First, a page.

pleated to receive
callers seeking Infor
mation or desirous of
Imparting It. Tele
phone numbers: New
aSS: old, 0433.
WILLIAM SCOTT KILLED.
Meets Death In Olnghnmton by Pall
ing from a Train.
William Scott, formerly of this city,
was killed last night near Blnghnm
ton. Ho wns a brnkomnn on the Erie
railroad, his run being front Blnghain
ton to this city, his homo being In
Susquehanna. John Scott, his brother,
mine foreman at Coalbrook breaker,
went to Susquehanna yesterday af
ternoon to Investigate, no details of
tho accident having come hero:
Tho following In tnken from yester
day morning's BInghamton Republi
can and Is supposed to bo In regard
to Mr. Scott's death:
"An unknown man was crushed nd
lnstuntly killed by tin extra freight
at tho Chenango street crossing of the
Erie ubout 2 o'clock this morning. Ho
wns mangled beyond recognition.
"Shortly nftor 1 o'clock he came into
tho Eric waiting room nnd engaged in
conversation with a young man who
was. waiting for Eile passenger train
No. JO, which leaves at about 1.40 for
"He said that ho was bound for
Susquehanna nnd asked the man to
nwaken him when the train started.
The young man forgot to do It, nnd
not until after tho passenger train
had departed did ho wako up.
"Tho extra freight was just passing
through nt tho tlmo and ho rushed
out the door, caught the step and
handle and crawled up to tho top.
That Is tho last that was seen of him
until screams wero heard by an old
gentleman who wag waiting for tho
train to pass. Ho saw the man fall
Just ns ho pnsscd under tho viaduct.
He was drugged four hundred feet by
the nxlcs of tho wheels.
"He told somebody at tho depot that
ho was a brakeman nnd lived nt Sus
quehanna. Ho was medium height, of
stout build, wore a light sandy mous
tache, and had no overcoat on hlin.
His remains were tnken to Cornell's
Mr. Scott wns born thlrty-ono years
ngo in this city and was the son of
tho late Mr. nnd Mrs. Henry Scott.
Ho resided hero continuously until
Ave years ago, when ho went to Sus
quehanna. He has been in tho employ
of the Erie company as brakeman for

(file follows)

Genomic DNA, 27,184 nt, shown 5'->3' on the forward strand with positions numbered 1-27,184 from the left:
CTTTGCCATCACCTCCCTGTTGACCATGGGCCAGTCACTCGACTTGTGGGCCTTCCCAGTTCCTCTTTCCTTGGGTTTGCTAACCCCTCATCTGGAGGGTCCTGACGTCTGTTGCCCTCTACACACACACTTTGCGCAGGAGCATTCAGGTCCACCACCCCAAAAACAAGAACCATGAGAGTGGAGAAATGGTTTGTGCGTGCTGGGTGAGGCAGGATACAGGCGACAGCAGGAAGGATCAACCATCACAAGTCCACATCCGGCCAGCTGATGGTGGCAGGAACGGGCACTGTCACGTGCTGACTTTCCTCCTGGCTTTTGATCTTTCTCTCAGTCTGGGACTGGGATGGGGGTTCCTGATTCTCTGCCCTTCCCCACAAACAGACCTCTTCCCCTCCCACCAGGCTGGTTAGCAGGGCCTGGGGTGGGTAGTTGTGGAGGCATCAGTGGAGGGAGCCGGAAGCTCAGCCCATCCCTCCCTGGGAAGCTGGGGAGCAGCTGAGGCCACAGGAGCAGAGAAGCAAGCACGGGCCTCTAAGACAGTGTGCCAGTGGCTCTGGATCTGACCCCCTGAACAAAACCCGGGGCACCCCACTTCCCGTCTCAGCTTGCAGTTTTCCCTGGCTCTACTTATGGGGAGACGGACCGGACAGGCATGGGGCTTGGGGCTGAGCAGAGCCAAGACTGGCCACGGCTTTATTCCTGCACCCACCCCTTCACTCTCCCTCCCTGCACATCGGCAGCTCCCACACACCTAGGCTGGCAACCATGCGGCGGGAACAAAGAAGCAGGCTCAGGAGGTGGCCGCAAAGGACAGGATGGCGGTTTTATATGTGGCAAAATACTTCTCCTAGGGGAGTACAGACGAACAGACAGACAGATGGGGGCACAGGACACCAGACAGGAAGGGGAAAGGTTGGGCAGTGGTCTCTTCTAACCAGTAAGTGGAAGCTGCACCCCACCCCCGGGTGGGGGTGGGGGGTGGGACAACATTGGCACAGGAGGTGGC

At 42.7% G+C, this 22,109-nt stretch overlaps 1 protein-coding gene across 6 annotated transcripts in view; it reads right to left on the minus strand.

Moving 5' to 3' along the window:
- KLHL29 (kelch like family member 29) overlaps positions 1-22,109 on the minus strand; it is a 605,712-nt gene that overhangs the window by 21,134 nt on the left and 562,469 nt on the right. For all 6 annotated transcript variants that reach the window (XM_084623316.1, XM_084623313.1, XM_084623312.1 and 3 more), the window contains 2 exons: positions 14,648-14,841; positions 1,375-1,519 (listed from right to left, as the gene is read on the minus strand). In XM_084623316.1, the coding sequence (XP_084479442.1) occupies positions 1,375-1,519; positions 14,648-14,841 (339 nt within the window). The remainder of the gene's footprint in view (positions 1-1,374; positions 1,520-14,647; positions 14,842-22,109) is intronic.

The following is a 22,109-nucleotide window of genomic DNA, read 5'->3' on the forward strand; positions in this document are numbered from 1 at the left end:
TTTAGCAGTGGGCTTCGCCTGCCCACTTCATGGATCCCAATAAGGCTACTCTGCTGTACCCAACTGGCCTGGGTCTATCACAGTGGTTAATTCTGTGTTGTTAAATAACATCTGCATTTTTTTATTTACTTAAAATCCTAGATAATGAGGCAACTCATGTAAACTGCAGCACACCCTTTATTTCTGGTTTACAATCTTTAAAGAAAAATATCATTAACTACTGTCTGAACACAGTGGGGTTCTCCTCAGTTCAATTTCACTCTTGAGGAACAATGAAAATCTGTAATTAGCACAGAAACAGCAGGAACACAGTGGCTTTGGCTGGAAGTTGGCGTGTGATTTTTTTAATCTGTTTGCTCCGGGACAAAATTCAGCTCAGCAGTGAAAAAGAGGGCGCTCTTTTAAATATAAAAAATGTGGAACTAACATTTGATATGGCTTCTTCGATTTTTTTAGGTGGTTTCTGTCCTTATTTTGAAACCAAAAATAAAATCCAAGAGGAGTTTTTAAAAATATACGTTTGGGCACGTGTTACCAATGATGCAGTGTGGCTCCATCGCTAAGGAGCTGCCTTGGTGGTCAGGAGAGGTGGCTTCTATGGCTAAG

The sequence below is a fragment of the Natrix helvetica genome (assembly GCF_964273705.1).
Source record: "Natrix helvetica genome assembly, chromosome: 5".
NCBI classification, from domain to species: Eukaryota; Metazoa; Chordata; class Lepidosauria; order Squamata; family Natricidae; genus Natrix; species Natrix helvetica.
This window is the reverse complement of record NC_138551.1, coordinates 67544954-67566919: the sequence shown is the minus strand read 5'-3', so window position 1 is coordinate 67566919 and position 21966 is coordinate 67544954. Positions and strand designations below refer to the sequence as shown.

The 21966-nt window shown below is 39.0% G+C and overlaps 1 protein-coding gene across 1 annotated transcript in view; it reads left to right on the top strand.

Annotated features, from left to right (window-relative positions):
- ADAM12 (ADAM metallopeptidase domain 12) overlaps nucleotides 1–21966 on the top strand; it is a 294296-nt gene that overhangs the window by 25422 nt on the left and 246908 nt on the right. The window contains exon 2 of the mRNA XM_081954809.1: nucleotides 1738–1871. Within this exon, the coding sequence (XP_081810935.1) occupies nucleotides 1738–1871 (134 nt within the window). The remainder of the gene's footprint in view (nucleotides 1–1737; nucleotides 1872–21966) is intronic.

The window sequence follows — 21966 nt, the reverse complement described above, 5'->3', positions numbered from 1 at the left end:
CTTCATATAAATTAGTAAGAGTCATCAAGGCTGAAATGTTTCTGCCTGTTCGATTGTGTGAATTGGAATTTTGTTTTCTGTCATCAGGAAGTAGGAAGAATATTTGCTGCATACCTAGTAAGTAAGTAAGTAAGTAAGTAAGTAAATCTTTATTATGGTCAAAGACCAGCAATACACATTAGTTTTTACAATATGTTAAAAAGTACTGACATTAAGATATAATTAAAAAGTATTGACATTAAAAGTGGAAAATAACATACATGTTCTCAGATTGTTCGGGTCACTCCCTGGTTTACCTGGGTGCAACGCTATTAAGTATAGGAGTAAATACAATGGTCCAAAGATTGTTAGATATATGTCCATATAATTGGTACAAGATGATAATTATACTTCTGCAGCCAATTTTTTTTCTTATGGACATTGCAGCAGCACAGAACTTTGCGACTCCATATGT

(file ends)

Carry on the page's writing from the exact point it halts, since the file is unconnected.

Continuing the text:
several years and was known ns a
cautious and capable employe. He
wns n young man of excellent habits
and was a prominent member of tho
Railroad Trainmen Brotherhood.
He Is survived by three brothers,
John and Patrick, of Brooklyn street,
nnd Edward, who Is a member of tho
volunteer Infantry, now stationed In
the Philippines: nlso by four sisters,
Mrs. Michael Tlghe, Mrs. James Sur
doval, Mrs. Michael Gallagher and
Mrs. George Mannlon, nil of this city.
He was unmarried.
Tho remains will be brought) to this
city for Interment. The funeral will
be announced later.
Donald Young was waylaid by three
men In Simpson nbout two months
ago nnd was robbed of all his val
uables. The only description he could
give of them wns that they wero trav
eling nogro musicians, as shortly be
fore the hold-up ho had seen them In
a bar room playing. Since then he haH
kept his eyes open for them, but to no
avail, until this week Ho found throe
darkles playing In a central city fa
loon and lmcmdlntcly had n warrant
sworn out for their arrest. The dar
kies were taken before Alderman J. Tt.
Delovan, but there not being sulllclenc
evidence to Incriminate them, thoy
Will Remove Next Week.
Tho Salem avenuu store of D. W.
Humphrey, which was badly damaged
by fire and water n few days beforo
Christmas, will soon be In readliifss to
be re-occupied. A force of enrpenters
and mechanic:; have been hnrd at work
for the past fortnight rebuilding the In
terior. A number of Improvements
have been made, notably In tho office,
which will add greatly to tho appear
ance of tho store. Mr. Humphrey ex
pects to be back In his old location by
Wednesday morning, moving between
darkness and daylight.
High School Entertainment.
The Literary Boclety of the Carbon
dale High school will give one of Its
enjoyable entertainments this evening
In the auditorium of the Central school
building. Following is the programmo
that will bo given: Piano solo, Miss
Graham; recitation, W. McHnle; vo
onl duet, Messrs. Murphy and Brown:
loading, Miss Dolph; plana solo, Miss
Klrby; essay, R, Meakerj vocal solo,
Miss Morgan: reading, J. Loftus;
piano solo, Miss Graham.
Baptist Supper Tonight.
The annual supper of tho Bcrean
Baptist church will take place In tho
church parlors this evening from 5.30
to S.30 o'clock. An appetizing menu
will bs served and n, social feast, ns
well as a literal one, will bo enjoyed
by the participants. Tho annual recep
tion on Wednesday evening wns such
a success that the ladles are anticipat
ing a like result lor their supper.
Michael Mornn Comfortable.
Michael Moran, who received such
terrible Injuries by being hurt by a
fall of mine props on Wednesday af
ternoon, was qulto comfortable last
evening nt tho Emergency hospital, or